Waste Not

  Logi, a mythological Nordic warrior, won an medieval eating contest that involved consuming a tray of meat, bones, and the tray itself. (The tray was made of bread in those days, so not such a big deal as it appears.) His gluttonous display was typical of how men proved they were, indeed, men. The more food consumed, the more powerful the man. For centuries now, eating enormous quantities of food has been necessary to maintain one’s social status among the elite as much as it was Read more [...]

Bad News for A & P

George Huntington Hartford and George Gilman, 19th century entrepreneurs, would flinch at this week’s news that the A & P grocery store chain was filing for bankruptcy. The two Georges created the iconic grocery chain in 1859 and built what we now know as the grocery supermarket. They developed the model for grocery stores that sell low-priced food across the U.S. Now, for the second time in ten years, the beleaguered company has less than 300 stores, down from the 16,000 it operated in Read more [...]

Milan Expo 2015: Big Ideas

While “thought leaders” gather around the world to predict the future of food, Italians are hosting this year’s world’s fair, the Milan Expo 2015. The Italians are using the Expo to burnish its brand as the preeminent leader of food innovation. The Italians came up with the Maserati and the Moka pot, so why not edible packaging and digital delivery of food? But wait, what happened to French leadership in all things food-related? If you attend the Milan Expo, you’ll  be hard pressed Read more [...]

A Rare Look at Genetic Diversity in Our Food System

What does a remote Norwegian island 800 miles from the North Pole have to do with our food supply? Much more than you may think. Dr. Cary Fowler, speaking at the American Livestock Breeds Conservancy’s (ALBC) Annual Conference last week in Austin, Texas, explained how the Svalbard Global Seed Vault will protect global crop diversity for the next few millennia. Rarely covered by media and or included in the public debate about our food system, these genetics preservationists are vital to the sustainability Read more [...]

Ebola and Your Chocolate Bar

I picked up a few extra dark chocolate bars at the checkout counter today at the grocery store. It never occurred to me that they might be my last in a very long while. While the human cost of the Ebola crisis is holding our attention for now, other consequences are on the minds of those who move commodities like cocoa beans around the globe. Two thirds of the world’s cocoa beans come from West Africa. While Guinea, Sierra Leone, and Liberia are at the center of the current outbreak, other Read more [...]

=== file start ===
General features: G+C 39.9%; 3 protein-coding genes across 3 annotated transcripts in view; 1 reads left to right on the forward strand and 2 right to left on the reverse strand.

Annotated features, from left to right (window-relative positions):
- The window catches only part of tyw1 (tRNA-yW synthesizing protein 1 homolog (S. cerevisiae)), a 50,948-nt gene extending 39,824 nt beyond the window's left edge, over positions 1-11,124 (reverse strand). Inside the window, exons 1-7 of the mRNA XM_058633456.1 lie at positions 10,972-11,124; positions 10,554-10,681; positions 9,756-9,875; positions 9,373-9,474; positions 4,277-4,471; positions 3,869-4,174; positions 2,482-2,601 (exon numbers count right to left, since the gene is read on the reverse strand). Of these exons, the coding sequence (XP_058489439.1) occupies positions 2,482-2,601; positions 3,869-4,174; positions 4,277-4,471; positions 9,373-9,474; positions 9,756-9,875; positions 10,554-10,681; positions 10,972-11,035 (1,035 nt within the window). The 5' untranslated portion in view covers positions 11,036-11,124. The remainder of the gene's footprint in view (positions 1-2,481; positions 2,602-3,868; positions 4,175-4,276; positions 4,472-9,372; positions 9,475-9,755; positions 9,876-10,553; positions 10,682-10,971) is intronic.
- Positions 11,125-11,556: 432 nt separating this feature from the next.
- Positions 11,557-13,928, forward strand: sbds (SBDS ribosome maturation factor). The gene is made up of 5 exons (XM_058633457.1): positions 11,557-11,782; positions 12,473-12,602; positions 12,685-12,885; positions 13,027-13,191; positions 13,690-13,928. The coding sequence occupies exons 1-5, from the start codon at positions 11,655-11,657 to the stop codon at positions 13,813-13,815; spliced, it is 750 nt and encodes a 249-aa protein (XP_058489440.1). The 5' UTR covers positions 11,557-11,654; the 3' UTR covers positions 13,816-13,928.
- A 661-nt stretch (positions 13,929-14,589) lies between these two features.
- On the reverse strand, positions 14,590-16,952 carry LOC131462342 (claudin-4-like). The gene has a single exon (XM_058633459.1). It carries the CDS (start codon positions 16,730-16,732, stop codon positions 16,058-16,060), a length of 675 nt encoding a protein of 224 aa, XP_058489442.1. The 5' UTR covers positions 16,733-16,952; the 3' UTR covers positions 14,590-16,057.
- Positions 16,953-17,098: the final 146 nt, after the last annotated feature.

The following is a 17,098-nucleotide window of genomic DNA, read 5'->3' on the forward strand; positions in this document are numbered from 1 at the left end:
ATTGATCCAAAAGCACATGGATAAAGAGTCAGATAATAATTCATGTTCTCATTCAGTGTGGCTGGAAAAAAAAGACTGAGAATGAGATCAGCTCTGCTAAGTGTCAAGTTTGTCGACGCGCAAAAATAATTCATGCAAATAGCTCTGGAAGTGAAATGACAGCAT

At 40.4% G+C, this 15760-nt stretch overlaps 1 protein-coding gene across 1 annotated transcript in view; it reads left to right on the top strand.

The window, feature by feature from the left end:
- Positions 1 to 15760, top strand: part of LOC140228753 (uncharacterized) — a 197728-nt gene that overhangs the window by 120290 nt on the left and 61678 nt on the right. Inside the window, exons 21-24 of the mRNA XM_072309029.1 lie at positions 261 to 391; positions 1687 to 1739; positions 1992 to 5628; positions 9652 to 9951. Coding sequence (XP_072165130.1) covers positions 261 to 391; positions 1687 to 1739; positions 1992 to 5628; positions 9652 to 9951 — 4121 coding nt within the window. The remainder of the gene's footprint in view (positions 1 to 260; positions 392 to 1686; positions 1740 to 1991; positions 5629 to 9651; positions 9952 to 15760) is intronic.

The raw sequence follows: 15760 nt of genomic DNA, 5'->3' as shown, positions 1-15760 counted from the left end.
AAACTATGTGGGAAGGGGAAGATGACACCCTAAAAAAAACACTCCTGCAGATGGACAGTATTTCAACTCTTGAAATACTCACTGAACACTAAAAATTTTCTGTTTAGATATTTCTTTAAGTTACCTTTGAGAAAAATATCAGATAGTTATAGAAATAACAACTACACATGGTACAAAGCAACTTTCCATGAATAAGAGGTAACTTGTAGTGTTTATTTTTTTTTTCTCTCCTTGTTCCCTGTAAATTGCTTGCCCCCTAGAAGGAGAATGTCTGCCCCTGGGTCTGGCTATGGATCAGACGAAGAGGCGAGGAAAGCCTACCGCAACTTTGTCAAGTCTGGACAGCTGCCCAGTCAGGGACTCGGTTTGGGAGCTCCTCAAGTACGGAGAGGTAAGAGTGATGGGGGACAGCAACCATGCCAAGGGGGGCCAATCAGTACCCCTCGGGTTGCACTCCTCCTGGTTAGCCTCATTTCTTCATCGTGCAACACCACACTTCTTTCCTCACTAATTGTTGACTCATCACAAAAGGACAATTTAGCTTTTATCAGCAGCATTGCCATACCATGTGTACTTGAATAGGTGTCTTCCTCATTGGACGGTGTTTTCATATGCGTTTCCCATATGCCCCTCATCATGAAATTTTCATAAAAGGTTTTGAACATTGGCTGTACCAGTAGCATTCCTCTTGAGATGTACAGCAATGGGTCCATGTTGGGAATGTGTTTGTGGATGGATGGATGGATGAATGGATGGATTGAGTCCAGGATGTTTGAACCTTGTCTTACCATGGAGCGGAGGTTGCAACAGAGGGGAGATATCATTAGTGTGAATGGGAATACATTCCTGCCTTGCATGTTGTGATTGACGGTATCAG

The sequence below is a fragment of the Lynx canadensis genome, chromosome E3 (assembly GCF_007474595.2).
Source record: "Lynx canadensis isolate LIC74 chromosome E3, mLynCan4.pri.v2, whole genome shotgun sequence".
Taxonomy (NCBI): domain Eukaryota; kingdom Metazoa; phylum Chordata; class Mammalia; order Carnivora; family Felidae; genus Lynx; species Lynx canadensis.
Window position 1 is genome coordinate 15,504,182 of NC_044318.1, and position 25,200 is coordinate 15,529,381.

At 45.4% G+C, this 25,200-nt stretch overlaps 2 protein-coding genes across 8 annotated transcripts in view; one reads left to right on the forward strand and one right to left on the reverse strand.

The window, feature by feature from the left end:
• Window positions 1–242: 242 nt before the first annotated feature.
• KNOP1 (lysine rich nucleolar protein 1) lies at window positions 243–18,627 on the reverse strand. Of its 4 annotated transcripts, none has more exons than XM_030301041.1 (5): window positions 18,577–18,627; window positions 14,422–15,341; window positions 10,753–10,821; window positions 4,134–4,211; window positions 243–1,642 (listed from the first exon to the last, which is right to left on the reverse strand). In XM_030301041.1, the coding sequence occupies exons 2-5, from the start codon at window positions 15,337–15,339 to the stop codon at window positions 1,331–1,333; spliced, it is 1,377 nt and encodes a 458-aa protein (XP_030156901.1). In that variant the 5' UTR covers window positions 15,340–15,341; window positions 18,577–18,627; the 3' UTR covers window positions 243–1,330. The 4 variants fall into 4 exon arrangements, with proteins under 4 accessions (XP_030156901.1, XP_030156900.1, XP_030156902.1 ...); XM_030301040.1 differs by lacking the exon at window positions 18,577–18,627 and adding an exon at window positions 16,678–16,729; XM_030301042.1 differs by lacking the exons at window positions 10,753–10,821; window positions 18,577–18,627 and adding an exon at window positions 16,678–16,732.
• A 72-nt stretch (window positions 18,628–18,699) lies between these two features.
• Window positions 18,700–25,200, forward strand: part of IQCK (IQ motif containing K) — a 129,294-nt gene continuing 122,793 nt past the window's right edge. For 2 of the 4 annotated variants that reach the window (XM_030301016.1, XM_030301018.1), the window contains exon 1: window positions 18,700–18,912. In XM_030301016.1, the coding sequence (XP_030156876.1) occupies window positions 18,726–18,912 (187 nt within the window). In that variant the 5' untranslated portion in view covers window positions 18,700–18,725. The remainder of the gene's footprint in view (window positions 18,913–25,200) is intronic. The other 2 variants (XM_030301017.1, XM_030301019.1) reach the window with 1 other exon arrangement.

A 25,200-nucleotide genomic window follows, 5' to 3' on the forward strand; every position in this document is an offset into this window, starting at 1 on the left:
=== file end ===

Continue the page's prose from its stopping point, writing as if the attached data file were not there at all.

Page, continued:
The Return of Home Economics, Part I

A colleague of mine at UT invited me to peer into some locked bookshelves located in a conference room in the School of Human Ecology. The bookshelves, hidden from view by wood cabinets that line the perimeter of the room contain stacks of books, musty, and neglected for decades since the school renamed. During the 1980s, university administrators who were flummoxed by feminists scuttled Home Economics departments. Within the wooden cabinets are stacks of books and magazines that once stood proudly Read more [...]

Curious about the Curious

In 1859, The Curiosities of Food was published in London by Peter Lund Simmonds.  Simmonds joined other Londoners at that time, such as George Dodd, author of The Food of London, in a quest to understand food at home and abroad. By then, four hundred million people had been added to the British Empire, each nation bringing a food culture that seemed exotic to the ordinary Victorian. Simmonds wrote the first truly global account of food, one that reflected a fascination with all things foreign. Following Read more [...]

Don’t Cry for Me…..

During a recent visit with a meat processor and a pig farmer in Argentina , I heard two men tell me stories that were disarming. Their stories seemed more suited to pass between intimate friends and unlikely to pass between us, having only met for a few hours.  The stories, while they revealed how chorizo is made, were far more eloquent about their lives than about sausage or animal husbandry. While we’re exploring the food supply chain, we’re often confronting machines, technology, the gears Read more [...]

Baker’s Holiday

January is just about the worst time to meet the owner of a bakery in Buenos Aires, or any business owner, for that matter. Marcelo, the owner of La Sud América, a bakery in the Almagro neighborhood in Buenos Aires, was texting me with the news that he would be available for a brief meeting before he taking off for a holiday with his family. Like our summer months, Argentinian winters are prime vacation months for families with children out of school, which means that many businesses hang a Read more [...]

The Pan in Choripàn

Most food in Argentina comes from somewhere else, at least in its earliest forms. Like wheat. Sure, there’s asado, an ubiquitous dish on Argentinian menus that is mostly a mound of barbequed meat.  But in Argentina, the mishmash of culinary traditions that exists today reflects a long history of immigrants who left very little of anything that can be called truly Argentinian. The view that the Argentinian national cuisine is actually a mix of British, Italian, and French food can be galling Read more [...]